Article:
June 6 this year will mark the eighth anniversary of the passing of Bill C-311 which set to rectify the Importation of Intoxicating Liquors Act of 1928 by allowing interprovincial importation of wine for personal use. Yes I said PASSING. It passed. But nothing has changed.
Since then a couple of milestones have occurred. First, just weeks after the passing of Bill C-311 in 2012 it became clear its passing was not going to clarify the situation for wineries. Instead this issue would be kicked down to the provinces to make their own rules. In an act of good faith, British Columbia changed its laws to allow for wines made in other Canadian provinces to flow freely direct to the consumer. This meant that the fledgeling Nova Scotia and Quebec wine industries had a new market open to them immediately. It also meant that the well-established Ontario wine industry could now sell wine club memberships and ship cases direct to consumers in BC. This legislative act was only done because the province of BC had it on good authority that the other provinces were going to reciprocate. Since then, the only wine producing province to do so has been Nova Scotia, and that was 3 years later in 2015. Quebec and Ontario wineries can still send their wines to consumers in BC but British Columbia wineries still cannot legally do the same.
8 years later.
The second milestone that occurred was the Supreme Court case R v. Comeau in 2018 which reversed a lower court ruling from New Brunswick that found that restricting possession of alcohol from outside the province was was unconstitutional. In other words, the 1928 act would stand–prohibition era laws are alive and thriving in Canada.
So to recap, the pathway for any winery in British Columbia to ship its wine direct to consumer is closed federally–both legislatively and legally. It remains open only through action taken by individual provinces. BC has opened its doors to all provinces but the other two provinces that produce wine in Canada have not–Ontario and Quebec.
In this time of COVID-19 one thing is clear–things had better change to help small businesses because this might not be the last pandemic the world will see. BC wineries, like wineries all over the world, have seen a total shut down of three important channels: tasting rooms–the lifeblood of most small wineries–restaurants and international export. Only the retail and wine club channels have been keeping most wineries from closing their doors permanently. BC wineries need more options not fewer. That is what the fight for “Free My Grapes” was all about. Options. Legal options.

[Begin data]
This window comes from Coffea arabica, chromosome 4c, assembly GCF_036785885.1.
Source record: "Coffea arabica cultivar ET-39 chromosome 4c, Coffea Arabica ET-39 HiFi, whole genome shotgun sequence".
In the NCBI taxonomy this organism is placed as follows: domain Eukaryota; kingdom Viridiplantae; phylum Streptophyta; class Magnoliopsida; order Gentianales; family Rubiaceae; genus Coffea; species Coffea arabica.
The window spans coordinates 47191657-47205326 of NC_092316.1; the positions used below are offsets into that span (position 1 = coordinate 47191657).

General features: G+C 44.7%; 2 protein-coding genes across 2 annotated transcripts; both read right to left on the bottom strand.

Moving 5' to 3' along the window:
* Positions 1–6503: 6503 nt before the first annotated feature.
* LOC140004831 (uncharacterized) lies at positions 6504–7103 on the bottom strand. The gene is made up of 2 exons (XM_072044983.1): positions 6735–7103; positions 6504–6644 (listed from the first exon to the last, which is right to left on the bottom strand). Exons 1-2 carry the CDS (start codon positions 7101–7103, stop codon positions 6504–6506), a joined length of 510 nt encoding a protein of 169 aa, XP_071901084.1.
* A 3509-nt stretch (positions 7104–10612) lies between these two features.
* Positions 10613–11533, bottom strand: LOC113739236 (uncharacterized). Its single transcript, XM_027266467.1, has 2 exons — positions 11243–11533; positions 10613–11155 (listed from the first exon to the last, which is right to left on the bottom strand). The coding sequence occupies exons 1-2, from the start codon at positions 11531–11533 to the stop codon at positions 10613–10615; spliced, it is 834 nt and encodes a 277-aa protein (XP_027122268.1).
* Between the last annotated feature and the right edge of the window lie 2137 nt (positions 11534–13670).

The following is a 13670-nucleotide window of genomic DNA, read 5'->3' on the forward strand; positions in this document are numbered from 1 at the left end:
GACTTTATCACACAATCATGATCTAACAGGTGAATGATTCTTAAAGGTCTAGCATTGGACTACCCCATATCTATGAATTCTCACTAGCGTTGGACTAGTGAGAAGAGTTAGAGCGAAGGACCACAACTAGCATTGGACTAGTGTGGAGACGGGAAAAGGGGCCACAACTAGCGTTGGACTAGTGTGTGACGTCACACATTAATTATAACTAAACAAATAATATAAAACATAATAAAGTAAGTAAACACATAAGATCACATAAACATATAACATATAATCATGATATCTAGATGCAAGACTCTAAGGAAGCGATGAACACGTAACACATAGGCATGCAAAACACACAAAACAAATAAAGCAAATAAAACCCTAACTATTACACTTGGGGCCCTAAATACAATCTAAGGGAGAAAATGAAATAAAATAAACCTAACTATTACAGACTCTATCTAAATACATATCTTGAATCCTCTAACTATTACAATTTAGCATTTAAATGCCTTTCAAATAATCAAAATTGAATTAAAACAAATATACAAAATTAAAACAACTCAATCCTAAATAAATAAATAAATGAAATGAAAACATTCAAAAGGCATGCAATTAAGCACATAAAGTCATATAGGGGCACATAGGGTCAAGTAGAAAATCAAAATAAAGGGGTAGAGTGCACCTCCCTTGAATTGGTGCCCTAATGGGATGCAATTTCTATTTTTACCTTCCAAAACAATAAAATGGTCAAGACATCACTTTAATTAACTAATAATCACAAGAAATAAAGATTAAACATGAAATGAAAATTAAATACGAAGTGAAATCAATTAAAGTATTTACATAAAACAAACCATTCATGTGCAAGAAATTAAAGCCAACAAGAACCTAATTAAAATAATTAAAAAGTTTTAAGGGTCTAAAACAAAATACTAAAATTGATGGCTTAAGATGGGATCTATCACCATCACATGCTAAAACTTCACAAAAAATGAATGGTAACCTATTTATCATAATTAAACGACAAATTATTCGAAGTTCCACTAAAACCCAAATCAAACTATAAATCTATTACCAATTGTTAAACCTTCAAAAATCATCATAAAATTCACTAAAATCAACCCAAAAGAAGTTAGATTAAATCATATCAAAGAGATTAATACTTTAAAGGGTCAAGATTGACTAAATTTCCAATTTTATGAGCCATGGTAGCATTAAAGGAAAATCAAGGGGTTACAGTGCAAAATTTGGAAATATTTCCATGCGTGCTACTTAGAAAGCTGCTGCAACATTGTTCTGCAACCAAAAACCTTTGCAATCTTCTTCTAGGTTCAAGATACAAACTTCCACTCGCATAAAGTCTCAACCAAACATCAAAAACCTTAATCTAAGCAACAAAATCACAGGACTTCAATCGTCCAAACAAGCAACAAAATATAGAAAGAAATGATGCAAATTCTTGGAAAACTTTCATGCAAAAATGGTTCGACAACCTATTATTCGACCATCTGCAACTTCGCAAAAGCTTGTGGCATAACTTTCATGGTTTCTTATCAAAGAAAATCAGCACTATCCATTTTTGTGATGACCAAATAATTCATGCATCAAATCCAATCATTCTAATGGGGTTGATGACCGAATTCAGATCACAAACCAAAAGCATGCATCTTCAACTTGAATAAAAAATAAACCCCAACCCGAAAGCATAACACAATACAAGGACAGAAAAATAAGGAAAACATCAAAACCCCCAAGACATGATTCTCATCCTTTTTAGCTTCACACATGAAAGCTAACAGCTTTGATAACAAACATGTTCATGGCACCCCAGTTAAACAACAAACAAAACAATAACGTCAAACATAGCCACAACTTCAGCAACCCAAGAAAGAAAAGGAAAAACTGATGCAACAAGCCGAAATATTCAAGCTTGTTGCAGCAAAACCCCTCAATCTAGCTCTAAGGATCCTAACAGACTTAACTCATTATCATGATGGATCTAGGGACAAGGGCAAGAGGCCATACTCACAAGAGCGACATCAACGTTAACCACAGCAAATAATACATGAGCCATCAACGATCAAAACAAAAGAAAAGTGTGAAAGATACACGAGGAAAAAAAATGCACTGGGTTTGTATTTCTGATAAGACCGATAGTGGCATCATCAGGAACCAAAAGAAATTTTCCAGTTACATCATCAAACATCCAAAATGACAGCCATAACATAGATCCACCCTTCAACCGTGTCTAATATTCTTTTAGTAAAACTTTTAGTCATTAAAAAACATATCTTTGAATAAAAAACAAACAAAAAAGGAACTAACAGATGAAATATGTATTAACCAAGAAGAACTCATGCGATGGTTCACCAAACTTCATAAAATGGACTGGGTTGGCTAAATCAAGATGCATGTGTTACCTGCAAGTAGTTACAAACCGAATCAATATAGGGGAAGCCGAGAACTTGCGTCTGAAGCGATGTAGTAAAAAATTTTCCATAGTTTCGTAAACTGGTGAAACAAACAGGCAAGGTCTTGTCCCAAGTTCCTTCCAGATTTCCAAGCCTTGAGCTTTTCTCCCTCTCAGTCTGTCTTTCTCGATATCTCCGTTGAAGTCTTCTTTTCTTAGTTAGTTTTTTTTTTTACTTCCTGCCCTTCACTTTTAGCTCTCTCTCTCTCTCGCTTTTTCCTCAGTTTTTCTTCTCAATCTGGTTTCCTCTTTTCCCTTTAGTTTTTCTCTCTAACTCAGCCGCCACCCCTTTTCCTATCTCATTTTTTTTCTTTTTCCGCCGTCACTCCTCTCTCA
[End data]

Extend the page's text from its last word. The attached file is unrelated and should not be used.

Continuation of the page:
It has been whispered that relaxation of the alcohol regulations to aid businesses in the short term might become precedent setting and permanent, and governments do not want that to happen. God forbid if a 92 year old law is amended to allow for farmers and small businesses to have options. God forbid if our country pivots to fundamentally supporting local–not only in words but in actions and deeds.
Ontario and Quebec, as provinces with your own wine industries, we are expecting you to reciprocate and allow BC wineries to legally ship wine to your consumers. We are not asking anything more of you than our province is already giving you. Show you care more for raising the profile of a fledgling Canadian wine industry over promoting international brands which dominate your monopolistic stores. Our liquor board has not collapsed (save that topic for another blog post) and yours won’t either. You local wineries will not collapse. Nova Scotia is a great example for this. Since they have opened their doors to direct to consumer shipments of wine, their industry has grown, both in number of wineries, planted acreage, tourism and investment. BC has been open for shipments direct to consumer for 8 years and our wine industry is growing, innovating and increasing in market share.
Let’s be real, most BC wineries are shipping to your consumers anyways, even though it is not legal. But BC wineries should realize in the wake of this virus how fleeting things can be. You cannot build a consumer base, market, advertise and promote what you make if it has to be done quietly and hidden under the table in an environment of illegality.
So we’re asking you nicely, Quebec and Ontario, to please reciprocate. We hope you’ll change your laws out of common decency in the wake of this disaster. But if we can’t appeal to you on a humanitarian-small farmer-support local-sustainability basis–we’ll change our strategy.
But we’ll never stop so get used to us.
We’ll never stop trying to get Canada to have access to its own home grown products. We’ll never apologize for trying to give Canadian farmers more options. We’ll never back away from small businesses being on the receiving end of changes that will allow them greater flexibility. We’ll never stop trying to #freemydamngrapes.
And right now, you two are standing in our way.